This left East Bengal and JCT in the race for the top spot in group-C, which was arguably the toughest pool in the league stage. The contest reached the final round where both the teams had a chance to top the group. In such circumstances both the matches are held simultaneously. This is a practice followed the world over. But the organiser strangely went for a successive kick-off with the home team playing the last match. JCT coach Sukhvinder Singh lodged a protest but to little avail. Singh’s remonstration was conveniently overlooked as East Bengal qualified for the last four with an all-win record.

It was a similar situation in group-D where Vasco SC and Mohun Bagan were hoping to top the table. Vasco coach Elvis Goes was also bitter about the arrangement as his team had to play the first match in the final round while Mohun Bagan had the advantage of being asked to play later. In the final count Vasco, which beat OIL 1-0, and Mohun Bagan, which got past Air-India 2-1, were both tied on points (six each) and goal difference (+1 each). The home team sailed through, having scored more goals.

Dempo and Churchill Brothers made it comfortably to the semifinals from group-A and group-B respectively.

The AIFF’s perfunctory attitude towards the tournament was evident once again when OIL was caught fielding a player who had turned out for another club in the same tournament. Bagan lodged a protest saying Stephen Njoh, who figured in the OIL team list distributed before its opening match, had earlier played for Tripura’s Agiye Chalo club in the North East Zone qualifiers. After the Tripura club had crashed out in the first round of the qualifiers, the Cameroon player allegedly switched over to OIL, and even played for the team in the second stage of the qualifiers in Imphal. A team is supposed to be scratched from the tournament if proved guilty of such a crime. But all the protests went unheard yet again.

Dempo, the defending I-League champion, stamped its authority in the semifinal with a facile 2-0 win over Churchill Brothers. Dempo striker Ranty Martins and Churchill midfielder Ogba Kalu lost consciousness following a collision as they went for an aerial ball during the match. The two recovered from the blackout later after getting treated at a nearby hospital. With the on-field death of Dempo’s Brazilian striker Christiano Junior, in the 2004 final in Bangalore, still fresh in the memory of the people, this incident seemed to create a sense of deja vu to those present at the venue.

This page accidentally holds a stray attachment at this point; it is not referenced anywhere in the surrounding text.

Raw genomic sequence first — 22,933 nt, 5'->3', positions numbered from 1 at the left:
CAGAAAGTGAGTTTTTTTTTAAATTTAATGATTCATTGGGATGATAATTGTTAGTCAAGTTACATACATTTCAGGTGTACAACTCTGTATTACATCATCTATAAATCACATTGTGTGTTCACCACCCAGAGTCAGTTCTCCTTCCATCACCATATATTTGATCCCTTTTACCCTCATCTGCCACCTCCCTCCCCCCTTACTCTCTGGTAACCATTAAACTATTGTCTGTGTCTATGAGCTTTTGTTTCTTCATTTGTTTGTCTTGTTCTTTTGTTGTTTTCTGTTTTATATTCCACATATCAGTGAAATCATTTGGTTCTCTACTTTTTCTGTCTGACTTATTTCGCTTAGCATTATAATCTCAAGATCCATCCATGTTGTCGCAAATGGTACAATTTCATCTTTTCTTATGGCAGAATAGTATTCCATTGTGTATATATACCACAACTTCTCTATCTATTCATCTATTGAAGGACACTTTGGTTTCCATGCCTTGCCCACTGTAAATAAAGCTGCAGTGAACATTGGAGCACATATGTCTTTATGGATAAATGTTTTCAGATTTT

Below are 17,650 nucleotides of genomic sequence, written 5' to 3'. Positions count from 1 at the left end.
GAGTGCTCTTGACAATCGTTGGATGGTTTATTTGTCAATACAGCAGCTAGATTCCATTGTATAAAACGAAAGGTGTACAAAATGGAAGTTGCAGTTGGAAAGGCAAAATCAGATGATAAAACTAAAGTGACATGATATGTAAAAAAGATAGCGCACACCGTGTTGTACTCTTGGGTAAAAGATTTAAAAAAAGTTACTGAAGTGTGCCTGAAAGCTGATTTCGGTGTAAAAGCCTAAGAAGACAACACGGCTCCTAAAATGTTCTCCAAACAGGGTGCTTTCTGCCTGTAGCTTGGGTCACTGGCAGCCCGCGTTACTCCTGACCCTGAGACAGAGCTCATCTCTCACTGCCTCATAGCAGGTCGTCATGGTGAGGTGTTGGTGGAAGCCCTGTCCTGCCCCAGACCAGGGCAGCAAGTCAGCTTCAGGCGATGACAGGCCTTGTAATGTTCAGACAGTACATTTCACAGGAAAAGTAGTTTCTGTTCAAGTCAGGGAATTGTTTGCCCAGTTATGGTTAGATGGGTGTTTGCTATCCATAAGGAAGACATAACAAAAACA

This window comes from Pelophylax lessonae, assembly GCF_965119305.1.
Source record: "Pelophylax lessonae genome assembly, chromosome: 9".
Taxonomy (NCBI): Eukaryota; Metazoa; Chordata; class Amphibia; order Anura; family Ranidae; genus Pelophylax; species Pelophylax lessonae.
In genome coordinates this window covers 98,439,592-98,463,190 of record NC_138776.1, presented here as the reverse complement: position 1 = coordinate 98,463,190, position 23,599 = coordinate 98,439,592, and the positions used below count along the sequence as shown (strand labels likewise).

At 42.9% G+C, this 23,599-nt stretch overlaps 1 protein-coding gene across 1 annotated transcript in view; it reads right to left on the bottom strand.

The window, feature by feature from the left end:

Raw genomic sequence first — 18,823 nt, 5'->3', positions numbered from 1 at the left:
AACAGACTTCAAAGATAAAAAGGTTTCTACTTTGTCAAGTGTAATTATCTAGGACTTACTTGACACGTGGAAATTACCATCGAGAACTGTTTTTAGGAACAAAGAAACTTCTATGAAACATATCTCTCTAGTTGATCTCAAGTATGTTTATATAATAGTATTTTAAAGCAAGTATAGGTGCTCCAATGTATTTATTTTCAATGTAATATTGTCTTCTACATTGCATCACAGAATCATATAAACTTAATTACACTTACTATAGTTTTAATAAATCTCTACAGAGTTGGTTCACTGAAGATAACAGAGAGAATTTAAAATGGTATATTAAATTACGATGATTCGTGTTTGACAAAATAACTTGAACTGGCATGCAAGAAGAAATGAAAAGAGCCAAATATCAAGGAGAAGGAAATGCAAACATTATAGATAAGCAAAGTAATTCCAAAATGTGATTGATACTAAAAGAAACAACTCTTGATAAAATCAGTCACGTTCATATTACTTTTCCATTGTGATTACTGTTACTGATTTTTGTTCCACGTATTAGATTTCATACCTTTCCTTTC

In the other match, Mohun Bagan had to toil really hard before scraping past holder East Bengal 6-4 via the penalties. East Bengal missed a lot of opportunities and the score read 1-1 at the end of 120 minutes of play before Bagan won the shoot-out. With East Bengal not faring well even in the I-League, coach Stanley Rozario lost his job after the defeat.

Mohun Bagan gave Armando Colaco’s crack side a run for its money in the title match. Despite missing captain Baichung Bhutia owing to injury, Mohun Bagan used its two Brazilian recruits — Jose Barreto and Marcose Pareira — to take the wind out of Dempo’s sail. Barreto scored in the 68th minute to help Mohun Bagan regain the title.

The Results

Final: Mohun Bagan 1 (Jose Ramirez Barreto 68) bt Dempo Sports Club 0.

Semifinals: Dempo Sports Club 2 (Ranty Martins Soleye 13-pen, Clifford Miranda 58) bt Churchill Brothers 0; Mohun Bagan AC 6 (1) (Jose Ramirez Barreto 65) bt East Bengal 4 (1) (Sanju Pradhan 61) on penalties.